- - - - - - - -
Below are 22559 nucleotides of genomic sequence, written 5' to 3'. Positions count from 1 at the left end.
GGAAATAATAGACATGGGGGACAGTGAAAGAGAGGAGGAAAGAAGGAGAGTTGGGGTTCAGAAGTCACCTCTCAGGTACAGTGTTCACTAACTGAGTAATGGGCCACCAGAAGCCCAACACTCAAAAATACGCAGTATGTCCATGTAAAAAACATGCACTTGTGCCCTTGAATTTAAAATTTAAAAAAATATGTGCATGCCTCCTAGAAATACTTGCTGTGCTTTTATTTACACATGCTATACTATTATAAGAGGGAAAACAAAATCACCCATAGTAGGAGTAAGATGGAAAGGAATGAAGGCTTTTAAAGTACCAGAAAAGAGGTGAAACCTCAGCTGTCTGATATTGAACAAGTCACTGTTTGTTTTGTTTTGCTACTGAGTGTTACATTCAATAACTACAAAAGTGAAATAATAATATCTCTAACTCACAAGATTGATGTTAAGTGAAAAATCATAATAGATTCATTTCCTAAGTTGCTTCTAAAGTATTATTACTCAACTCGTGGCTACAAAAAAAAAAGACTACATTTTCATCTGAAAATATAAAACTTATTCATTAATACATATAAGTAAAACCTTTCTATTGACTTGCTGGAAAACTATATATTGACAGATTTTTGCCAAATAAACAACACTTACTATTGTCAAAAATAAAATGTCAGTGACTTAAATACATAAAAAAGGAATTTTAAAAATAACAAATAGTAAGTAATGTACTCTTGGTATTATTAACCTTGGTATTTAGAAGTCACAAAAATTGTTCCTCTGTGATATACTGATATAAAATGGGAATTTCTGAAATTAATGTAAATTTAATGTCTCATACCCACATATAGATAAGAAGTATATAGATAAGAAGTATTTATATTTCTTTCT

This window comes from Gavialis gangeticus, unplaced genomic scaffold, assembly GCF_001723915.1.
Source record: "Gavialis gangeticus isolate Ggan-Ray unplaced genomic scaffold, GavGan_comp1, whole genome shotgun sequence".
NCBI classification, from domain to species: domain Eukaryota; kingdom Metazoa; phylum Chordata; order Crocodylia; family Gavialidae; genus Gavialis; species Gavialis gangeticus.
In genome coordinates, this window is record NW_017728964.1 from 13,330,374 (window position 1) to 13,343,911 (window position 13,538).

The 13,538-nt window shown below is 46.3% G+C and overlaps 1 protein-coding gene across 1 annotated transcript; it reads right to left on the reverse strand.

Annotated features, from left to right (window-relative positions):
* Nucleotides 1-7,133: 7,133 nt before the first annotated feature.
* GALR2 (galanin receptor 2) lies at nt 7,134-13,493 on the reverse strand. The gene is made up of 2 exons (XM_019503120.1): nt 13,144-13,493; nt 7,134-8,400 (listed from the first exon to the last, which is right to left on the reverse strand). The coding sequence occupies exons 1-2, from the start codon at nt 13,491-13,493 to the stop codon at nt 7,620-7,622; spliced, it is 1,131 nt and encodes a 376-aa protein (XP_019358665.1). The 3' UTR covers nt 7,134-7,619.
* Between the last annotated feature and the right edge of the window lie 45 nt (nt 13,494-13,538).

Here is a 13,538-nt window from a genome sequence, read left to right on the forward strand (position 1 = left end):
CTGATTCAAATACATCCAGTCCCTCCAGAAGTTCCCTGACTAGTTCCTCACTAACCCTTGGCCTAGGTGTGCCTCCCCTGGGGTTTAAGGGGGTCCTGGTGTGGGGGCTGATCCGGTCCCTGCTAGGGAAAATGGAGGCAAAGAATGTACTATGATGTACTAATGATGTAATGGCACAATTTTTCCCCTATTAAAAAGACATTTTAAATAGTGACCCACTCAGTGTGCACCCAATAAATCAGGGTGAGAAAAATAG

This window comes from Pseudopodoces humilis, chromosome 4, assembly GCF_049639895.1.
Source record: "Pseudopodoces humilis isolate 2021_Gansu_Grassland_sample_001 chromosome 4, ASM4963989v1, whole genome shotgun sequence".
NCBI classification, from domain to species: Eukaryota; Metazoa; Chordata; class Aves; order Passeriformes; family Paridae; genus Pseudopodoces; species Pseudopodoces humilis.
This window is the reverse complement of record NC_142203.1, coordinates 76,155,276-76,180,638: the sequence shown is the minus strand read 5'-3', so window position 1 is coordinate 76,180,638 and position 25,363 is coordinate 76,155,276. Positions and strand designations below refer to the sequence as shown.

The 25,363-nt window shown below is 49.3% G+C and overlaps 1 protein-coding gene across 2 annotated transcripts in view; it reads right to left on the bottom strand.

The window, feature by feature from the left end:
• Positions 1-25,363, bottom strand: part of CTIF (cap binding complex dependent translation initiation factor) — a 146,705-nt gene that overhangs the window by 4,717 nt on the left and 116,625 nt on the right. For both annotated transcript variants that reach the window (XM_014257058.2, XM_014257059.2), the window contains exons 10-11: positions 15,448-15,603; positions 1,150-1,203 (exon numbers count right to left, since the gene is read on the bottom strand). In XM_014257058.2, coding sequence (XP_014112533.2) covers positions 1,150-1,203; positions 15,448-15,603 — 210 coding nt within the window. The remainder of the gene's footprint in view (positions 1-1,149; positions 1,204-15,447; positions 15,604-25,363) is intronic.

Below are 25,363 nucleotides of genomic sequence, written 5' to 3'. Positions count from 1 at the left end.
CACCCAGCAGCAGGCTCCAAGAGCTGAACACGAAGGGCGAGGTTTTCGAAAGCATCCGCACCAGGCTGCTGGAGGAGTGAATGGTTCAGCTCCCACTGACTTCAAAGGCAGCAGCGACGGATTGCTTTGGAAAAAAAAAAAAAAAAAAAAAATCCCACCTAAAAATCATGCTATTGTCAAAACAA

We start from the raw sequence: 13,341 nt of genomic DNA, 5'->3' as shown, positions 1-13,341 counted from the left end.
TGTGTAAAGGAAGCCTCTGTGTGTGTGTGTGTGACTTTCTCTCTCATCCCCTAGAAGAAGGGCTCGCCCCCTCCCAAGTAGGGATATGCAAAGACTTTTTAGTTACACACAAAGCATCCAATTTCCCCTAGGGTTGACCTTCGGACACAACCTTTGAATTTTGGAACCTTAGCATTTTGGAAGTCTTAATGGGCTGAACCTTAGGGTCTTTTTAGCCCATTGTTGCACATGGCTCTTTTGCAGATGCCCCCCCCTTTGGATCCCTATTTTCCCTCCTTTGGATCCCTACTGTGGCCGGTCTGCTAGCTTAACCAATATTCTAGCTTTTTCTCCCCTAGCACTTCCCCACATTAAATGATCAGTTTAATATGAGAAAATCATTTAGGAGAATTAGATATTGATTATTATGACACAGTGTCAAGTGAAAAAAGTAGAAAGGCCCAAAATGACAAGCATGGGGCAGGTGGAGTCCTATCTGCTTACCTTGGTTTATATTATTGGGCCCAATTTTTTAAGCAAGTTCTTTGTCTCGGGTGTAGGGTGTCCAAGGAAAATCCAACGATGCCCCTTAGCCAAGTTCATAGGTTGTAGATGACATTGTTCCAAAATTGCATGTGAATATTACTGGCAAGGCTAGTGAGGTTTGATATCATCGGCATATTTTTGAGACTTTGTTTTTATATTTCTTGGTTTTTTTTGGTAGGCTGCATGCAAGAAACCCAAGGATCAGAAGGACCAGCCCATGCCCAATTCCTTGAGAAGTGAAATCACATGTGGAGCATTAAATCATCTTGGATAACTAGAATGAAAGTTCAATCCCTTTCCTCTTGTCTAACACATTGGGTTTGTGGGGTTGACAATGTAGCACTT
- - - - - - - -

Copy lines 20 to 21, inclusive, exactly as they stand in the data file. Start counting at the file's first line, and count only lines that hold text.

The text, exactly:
• Positions 1-25,363, bottom strand: part of CTIF (cap binding complex dependent translation initiation factor) — a 146,705-nt gene that overhangs the window by 4,717 nt on the left and 116,625 nt on the right. For both annotated transcript variants that reach the window (XM_014257058.2, XM_014257059.2), the window contains exons 10-11: positions 15,448-15,603; positions 1,150-1,203 (exon numbers count right to left, since the gene is read on the bottom strand). In XM_014257058.2, coding sequence (XP_014112533.2) covers positions 1,150-1,203; positions 15,448-15,603 — 210 coding nt within the window. The remainder of the gene's footprint in view (positions 1-1,149; positions 1,204-15,447; positions 15,604-25,363) is intronic.

Below are 25,363 nucleotides of genomic sequence, written 5' to 3'. Positions count from 1 at the left end.